Hot pot is a common feature of local Chinese restaurant menus. The classic east Asian stew is a year-round delicacy thanks to a spicy broth that keeps the winter cold at bay and coaxes out the spices of summer. Until now there were no local restaurants that dedicated their entire menus to it, so Little Szechuan reinvented their St. Paul outpost as a hot pot haven. While the concept seems kitschy, much like a fondue restaurant, the strict focus on Szechuan-style hot pot serves as a good introductory point for diners unfamiliar with the concept.
While Little Szechuan's décor hasn't changed much, the tables now have five burners atop them to cook the hot pot. A paper menu outlines the sixty or so options that can accompany the hot pot. If you want to eat on the cheap, order one or two of these choices; portions are large and the price adds up fast. A section of the restaurant's left wall houses a sauce bar, an offering of eight different sauces and spices -- ranging from the maligned sweet and sour sauce to a delightful satay -- used to garnish the hot pot.
The broth comes in shiny silver pots, available in two sizes, a small pot sufficient for an individual portion and a large pot designed for group dining. It takes three minutes to boil the food before diners can reap their reward. Small pots require multiple go-rounds to cook all the fixings.
The Ma-La broth ($6) is best when tempered by sweet and sour sauce. While the use of said condiment is tantamount to heresy in most instances, it's the only way to calm the body-numbing spice attack that comes with the territory. Our selection of accoutrements consisted of Szechuan cured pork ($6), seaweed bundles ($3) and Chinese broccoli ($3). Szechuan cured pork is fancy nomenclature for pork belly, and the marbled fat acted as a sponge to the five-alarm spice. The seaweed bundles possessed a faint fishiness in both smell and taste, a delightful addition in flavor, but were cumbersome in size. The Chinese broccoli was cruciferous, and will disappoint diners anticipating traditional broccoli, but it adds much-needed fresh greenness to the hot pot's heft.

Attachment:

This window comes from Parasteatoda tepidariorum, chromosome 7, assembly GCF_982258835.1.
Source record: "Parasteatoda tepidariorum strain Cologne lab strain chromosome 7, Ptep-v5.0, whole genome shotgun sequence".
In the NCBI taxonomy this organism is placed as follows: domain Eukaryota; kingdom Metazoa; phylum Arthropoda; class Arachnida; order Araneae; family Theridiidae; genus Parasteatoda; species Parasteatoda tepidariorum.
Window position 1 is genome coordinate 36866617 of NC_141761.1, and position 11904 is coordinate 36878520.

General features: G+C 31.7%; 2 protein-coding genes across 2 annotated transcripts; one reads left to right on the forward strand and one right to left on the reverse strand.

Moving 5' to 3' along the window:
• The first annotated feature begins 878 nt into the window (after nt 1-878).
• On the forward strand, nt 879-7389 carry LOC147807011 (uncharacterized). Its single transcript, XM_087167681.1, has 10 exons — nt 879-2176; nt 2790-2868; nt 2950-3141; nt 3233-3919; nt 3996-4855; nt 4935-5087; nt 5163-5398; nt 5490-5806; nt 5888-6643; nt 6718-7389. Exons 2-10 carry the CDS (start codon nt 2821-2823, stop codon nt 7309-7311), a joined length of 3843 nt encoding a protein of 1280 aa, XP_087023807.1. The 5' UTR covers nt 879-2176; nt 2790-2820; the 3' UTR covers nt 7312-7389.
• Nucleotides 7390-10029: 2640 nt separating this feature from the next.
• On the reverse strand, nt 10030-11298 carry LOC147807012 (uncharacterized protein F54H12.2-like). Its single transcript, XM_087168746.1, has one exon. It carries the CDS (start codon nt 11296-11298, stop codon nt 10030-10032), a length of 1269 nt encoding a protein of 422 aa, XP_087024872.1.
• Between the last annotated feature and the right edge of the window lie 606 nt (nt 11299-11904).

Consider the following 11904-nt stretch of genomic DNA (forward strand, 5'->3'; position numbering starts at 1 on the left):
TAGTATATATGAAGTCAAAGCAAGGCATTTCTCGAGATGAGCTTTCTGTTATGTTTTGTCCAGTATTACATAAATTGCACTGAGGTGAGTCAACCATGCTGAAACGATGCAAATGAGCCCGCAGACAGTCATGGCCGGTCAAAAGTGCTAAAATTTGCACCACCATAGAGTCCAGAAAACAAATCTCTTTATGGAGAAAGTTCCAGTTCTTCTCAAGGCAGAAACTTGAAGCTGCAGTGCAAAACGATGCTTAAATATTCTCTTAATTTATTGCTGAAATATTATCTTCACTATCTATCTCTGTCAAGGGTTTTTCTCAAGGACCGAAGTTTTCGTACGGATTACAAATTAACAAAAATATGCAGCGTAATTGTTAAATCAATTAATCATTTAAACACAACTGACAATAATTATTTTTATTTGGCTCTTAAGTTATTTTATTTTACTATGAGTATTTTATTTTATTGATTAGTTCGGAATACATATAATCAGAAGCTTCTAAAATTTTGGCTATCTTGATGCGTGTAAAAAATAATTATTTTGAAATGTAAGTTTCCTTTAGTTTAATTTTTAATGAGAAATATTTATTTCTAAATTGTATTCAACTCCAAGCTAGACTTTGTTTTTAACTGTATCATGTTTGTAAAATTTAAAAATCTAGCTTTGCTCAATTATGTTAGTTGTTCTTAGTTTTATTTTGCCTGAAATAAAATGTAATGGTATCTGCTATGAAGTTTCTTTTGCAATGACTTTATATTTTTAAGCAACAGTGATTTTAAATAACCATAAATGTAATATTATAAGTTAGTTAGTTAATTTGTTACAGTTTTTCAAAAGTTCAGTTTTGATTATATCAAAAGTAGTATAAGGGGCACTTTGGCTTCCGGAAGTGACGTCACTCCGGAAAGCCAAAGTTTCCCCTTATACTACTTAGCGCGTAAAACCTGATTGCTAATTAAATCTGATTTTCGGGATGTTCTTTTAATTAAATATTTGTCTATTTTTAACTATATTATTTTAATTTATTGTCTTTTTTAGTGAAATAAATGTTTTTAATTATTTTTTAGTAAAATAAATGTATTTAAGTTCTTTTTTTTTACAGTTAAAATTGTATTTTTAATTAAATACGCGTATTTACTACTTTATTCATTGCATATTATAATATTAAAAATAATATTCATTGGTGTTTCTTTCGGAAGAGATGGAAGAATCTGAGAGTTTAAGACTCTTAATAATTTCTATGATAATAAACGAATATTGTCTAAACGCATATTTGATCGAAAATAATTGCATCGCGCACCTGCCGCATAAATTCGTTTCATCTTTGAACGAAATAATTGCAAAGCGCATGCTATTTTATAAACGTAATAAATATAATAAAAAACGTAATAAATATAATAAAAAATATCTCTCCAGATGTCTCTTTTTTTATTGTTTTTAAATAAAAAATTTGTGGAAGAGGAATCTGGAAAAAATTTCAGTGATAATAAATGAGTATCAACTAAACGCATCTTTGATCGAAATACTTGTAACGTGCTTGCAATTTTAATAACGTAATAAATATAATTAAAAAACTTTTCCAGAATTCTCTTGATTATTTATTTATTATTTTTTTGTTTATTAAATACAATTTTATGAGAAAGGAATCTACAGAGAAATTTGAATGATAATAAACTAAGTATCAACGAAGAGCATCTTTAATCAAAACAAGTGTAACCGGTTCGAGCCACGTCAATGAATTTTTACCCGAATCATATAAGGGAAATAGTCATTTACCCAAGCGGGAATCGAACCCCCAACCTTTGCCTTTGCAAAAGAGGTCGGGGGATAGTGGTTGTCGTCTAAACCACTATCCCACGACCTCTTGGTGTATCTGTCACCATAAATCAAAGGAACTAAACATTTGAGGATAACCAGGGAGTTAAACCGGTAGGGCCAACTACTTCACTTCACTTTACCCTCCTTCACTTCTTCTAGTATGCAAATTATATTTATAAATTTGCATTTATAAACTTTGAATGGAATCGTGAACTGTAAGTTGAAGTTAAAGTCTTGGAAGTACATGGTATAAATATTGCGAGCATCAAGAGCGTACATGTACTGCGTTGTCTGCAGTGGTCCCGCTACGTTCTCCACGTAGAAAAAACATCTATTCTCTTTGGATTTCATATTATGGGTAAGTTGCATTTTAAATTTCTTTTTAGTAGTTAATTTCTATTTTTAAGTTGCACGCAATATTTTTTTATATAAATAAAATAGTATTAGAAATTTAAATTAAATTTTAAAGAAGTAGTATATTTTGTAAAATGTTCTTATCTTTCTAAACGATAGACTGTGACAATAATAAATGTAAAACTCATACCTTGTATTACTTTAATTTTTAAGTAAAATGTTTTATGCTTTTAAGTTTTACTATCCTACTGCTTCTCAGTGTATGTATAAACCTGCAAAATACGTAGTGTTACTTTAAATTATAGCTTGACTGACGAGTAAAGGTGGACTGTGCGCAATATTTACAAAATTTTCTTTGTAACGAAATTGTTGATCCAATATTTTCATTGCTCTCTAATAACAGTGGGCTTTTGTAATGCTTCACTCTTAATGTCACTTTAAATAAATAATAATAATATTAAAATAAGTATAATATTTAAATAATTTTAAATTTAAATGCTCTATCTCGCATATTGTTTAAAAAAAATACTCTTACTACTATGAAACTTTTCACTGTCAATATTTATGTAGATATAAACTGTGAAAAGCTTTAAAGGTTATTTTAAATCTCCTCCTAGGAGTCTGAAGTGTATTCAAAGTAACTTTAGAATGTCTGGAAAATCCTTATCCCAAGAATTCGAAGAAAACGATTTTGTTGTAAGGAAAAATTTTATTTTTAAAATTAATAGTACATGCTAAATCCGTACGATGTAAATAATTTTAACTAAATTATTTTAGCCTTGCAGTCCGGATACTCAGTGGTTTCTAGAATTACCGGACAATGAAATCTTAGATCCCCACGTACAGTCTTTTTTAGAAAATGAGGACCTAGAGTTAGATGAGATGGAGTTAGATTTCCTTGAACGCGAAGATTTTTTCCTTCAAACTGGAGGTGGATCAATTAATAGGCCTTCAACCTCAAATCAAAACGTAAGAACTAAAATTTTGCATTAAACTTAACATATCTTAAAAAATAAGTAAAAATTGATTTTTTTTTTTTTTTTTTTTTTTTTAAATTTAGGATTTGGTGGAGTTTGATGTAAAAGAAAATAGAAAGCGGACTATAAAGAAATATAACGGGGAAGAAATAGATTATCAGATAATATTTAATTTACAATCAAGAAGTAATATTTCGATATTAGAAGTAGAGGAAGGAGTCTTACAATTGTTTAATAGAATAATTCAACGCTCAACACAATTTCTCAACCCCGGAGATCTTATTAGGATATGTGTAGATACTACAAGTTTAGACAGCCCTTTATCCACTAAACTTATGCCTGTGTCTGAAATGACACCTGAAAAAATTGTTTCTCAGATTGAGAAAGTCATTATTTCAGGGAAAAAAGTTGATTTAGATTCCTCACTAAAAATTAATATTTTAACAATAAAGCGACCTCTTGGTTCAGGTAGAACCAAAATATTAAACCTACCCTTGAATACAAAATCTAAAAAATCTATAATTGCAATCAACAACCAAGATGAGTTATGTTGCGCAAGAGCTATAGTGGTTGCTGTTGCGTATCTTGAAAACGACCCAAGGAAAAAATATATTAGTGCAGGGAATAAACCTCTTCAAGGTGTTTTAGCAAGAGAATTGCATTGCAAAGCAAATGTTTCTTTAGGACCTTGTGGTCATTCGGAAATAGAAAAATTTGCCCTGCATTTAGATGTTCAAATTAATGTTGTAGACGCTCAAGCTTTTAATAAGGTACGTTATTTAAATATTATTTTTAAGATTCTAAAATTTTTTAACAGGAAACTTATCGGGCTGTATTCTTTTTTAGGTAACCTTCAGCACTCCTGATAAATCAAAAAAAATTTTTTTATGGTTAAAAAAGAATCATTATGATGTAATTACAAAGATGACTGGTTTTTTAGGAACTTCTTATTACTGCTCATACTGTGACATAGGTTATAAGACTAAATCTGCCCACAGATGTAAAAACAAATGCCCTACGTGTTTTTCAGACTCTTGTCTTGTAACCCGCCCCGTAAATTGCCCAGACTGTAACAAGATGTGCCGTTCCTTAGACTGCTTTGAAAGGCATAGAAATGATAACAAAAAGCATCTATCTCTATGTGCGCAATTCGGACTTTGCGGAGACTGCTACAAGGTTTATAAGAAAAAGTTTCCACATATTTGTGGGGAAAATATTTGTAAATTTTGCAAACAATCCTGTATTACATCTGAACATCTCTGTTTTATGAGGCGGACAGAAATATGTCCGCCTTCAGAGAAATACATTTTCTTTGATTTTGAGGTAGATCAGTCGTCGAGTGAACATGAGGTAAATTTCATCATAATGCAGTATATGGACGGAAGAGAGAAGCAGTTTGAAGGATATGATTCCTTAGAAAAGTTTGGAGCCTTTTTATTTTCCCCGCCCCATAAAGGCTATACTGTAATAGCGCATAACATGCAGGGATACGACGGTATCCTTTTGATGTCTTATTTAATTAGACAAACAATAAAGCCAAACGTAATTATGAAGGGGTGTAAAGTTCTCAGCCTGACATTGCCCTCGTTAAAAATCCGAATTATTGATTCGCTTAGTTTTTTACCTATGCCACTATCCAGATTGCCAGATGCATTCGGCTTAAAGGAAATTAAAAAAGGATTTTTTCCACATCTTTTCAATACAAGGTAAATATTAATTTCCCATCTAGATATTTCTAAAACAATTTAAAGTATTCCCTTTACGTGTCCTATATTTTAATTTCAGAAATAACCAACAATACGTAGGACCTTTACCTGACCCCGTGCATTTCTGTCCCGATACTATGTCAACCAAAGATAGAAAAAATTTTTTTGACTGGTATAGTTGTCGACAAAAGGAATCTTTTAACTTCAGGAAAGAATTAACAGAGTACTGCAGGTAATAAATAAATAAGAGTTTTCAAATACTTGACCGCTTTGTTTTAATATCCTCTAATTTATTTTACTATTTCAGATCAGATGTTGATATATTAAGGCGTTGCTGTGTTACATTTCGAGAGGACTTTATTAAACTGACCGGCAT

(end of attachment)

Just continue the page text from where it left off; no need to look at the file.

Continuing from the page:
Order the standard broth ($2) for a more pleasant foray into the world of hot pot. It's chicken noodle soup on steroids, hearty with a tad of spice. For the spice-sensitive, this is the best option. But heat lovers can jack up the temperature to their heart's content with one of the myriad sauces. We ordered ours with Szechuan crispy pork ($6), Chinese broccoli ($3) and yam noodles ($3). Skip the Szechuan crispy pork. It was rubbery and challenging to chew. The yam noodles were a pleasant surprise, and lack the starchy punch associated with the root vegetable. Instead they're glassy, thick and quite slurpable.
Little Szechuan improves upon the typical mix-and-match concoctions by offering an authentic selection of ingredients. While certain combinations don't work and certain ingredients are unpalatable, part of the fun of hot pot is the trial and error experience. No two pots are alike, and between the base, fixings, and sauce, you're bound to leave satisfied.
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